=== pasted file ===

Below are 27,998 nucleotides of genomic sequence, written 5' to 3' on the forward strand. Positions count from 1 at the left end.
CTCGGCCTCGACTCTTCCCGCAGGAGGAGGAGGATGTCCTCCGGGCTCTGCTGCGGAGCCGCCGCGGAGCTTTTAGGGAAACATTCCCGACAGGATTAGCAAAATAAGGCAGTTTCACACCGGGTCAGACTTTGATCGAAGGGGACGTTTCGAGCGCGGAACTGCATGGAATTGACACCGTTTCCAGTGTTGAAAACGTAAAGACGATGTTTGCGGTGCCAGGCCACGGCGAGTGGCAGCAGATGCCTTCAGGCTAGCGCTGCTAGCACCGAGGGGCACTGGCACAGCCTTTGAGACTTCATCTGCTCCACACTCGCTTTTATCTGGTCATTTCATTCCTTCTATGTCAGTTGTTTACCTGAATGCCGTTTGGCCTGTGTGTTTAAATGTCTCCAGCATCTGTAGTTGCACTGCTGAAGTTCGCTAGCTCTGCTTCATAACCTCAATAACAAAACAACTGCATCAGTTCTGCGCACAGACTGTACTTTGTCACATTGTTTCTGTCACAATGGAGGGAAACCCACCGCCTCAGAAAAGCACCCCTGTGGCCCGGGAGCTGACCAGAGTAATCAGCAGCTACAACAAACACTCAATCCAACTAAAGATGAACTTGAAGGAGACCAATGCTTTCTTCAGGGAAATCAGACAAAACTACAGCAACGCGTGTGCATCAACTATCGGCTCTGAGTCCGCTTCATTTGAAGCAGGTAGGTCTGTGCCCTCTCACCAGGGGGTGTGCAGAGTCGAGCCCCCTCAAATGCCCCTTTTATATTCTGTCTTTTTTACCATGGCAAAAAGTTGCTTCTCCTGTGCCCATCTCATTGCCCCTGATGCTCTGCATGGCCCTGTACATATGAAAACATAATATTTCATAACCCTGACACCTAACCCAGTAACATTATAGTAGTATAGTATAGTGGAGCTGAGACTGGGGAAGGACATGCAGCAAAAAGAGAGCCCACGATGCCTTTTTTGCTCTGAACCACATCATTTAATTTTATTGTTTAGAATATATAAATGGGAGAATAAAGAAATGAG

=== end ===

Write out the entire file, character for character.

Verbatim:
Below are 27,998 nucleotides of genomic sequence, written 5' to 3' on the forward strand. Positions count from 1 at the left end.
CTCGGCCTCGACTCTTCCCGCAGGAGGAGGAGGATGTCCTCCGGGCTCTGCTGCGGAGCCGCCGCGGAGCTTTTAGGGAAACATTCCCGACAGGATTAGCAAAATAAGGCAGTTTCACACCGGGTCAGACTTTGATCGAAGGGGACGTTTCGAGCGCGGAACTGCATGGAATTGACACCGTTTCCAGTGTTGAAAACGTAAAGACGATGTTTGCGGTGCCAGGCCACGGCGAGTGGCAGCAGATGCCTTCAGGCTAGCGCTGCTAGCACCGAGGGGCACTGGCACAGCCTTTGAGACTTCATCTGCTCCACACTCGCTTTTATCTGGTCATTTCATTCCTTCTATGTCAGTTGTTTACCTGAATGCCGTTTGGCCTGTGTGTTTAAATGTCTCCAGCATCTGTAGTTGCACTGCTGAAGTTCGCTAGCTCTGCTTCATAACCTCAATAACAAAACAACTGCATCAGTTCTGCGCACAGACTGTACTTTGTCACATTGTTTCTGTCACAATGGAGGGAAACCCACCGCCTCAGAAAAGCACCCCTGTGGCCCGGGAGCTGACCAGAGTAATCAGCAGCTACAACAAACACTCAATCCAACTAAAGATGAACTTGAAGGAGACCAATGCTTTCTTCAGGGAAATCAGACAAAACTACAGCAACGCGTGTGCATCAACTATCGGCTCTGAGTCCGCTTCATTTGAAGCAGGTAGGTCTGTGCCCTCTCACCAGGGGGTGTGCAGAGTCGAGCCCCCTCAAATGCCCCTTTTATATTCTGTCTTTTTTACCATGGCAAAAAGTTGCTTCTCCTGTGCCCATCTCATTGCCCCTGATGCTCTGCATGGCCCTGTACATATGAAAACATAATATTTCATAACCCTGACACCTAACCCAGTAACATTATAGTAGTATAGTATAGTGGAGCTGAGACTGGGGAAGGACATGCAGCAAAAAGAGAGCCCACGATGCCTTTTTTGCTCTGAACCACATCATTTAATTTTATTGTTTAGAATATATAAATGGGAGAATAAAGAAATGAG